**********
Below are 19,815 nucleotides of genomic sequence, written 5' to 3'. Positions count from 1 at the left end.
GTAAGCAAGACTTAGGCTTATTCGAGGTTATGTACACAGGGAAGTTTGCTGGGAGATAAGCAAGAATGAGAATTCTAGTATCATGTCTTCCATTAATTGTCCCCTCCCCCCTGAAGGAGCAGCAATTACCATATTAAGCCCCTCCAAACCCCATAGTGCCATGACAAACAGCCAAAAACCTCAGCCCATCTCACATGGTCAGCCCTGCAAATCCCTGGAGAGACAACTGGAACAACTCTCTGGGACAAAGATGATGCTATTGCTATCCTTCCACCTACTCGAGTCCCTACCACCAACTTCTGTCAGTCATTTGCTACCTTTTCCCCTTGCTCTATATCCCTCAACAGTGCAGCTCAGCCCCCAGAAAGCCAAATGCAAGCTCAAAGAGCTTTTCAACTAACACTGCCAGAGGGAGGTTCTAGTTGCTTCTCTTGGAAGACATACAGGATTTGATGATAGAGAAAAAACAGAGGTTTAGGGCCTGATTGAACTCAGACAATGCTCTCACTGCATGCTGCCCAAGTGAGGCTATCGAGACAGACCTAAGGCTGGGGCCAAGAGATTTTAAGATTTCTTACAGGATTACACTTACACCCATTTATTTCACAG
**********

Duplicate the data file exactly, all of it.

Below are 19,815 nucleotides of genomic sequence, written 5' to 3'. Positions count from 1 at the left end.
GTAAGCAAGACTTAGGCTTATTCGAGGTTATGTACACAGGGAAGTTTGCTGGGAGATAAGCAAGAATGAGAATTCTAGTATCATGTCTTCCATTAATTGTCCCCTCCCCCCTGAAGGAGCAGCAATTACCATATTAAGCCCCTCCAAACCCCATAGTGCCATGACAAACAGCCAAAAACCTCAGCCCATCTCACATGGTCAGCCCTGCAAATCCCTGGAGAGACAACTGGAACAACTCTCTGGGACAAAGATGATGCTATTGCTATCCTTCCACCTACTCGAGTCCCTACCACCAACTTCTGTCAGTCATTTGCTACCTTTTCCCCTTGCTCTATATCCCTCAACAGTGCAGCTCAGCCCCCAGAAAGCCAAATGCAAGCTCAAAGAGCTTTTCAACTAACACTGCCAGAGGGAGGTTCTAGTTGCTTCTCTTGGAAGACATACAGGATTTGATGATAGAGAAAAAACAGAGGTTTAGGGCCTGATTGAACTCAGACAATGCTCTCACTGCATGCTGCCCAAGTGAGGCTATCGAGACAGACCTAAGGCTGGGGCCAAGAGATTTTAAGATTTCTTACAGGATTACACTTACACCCATTTATTTCACAG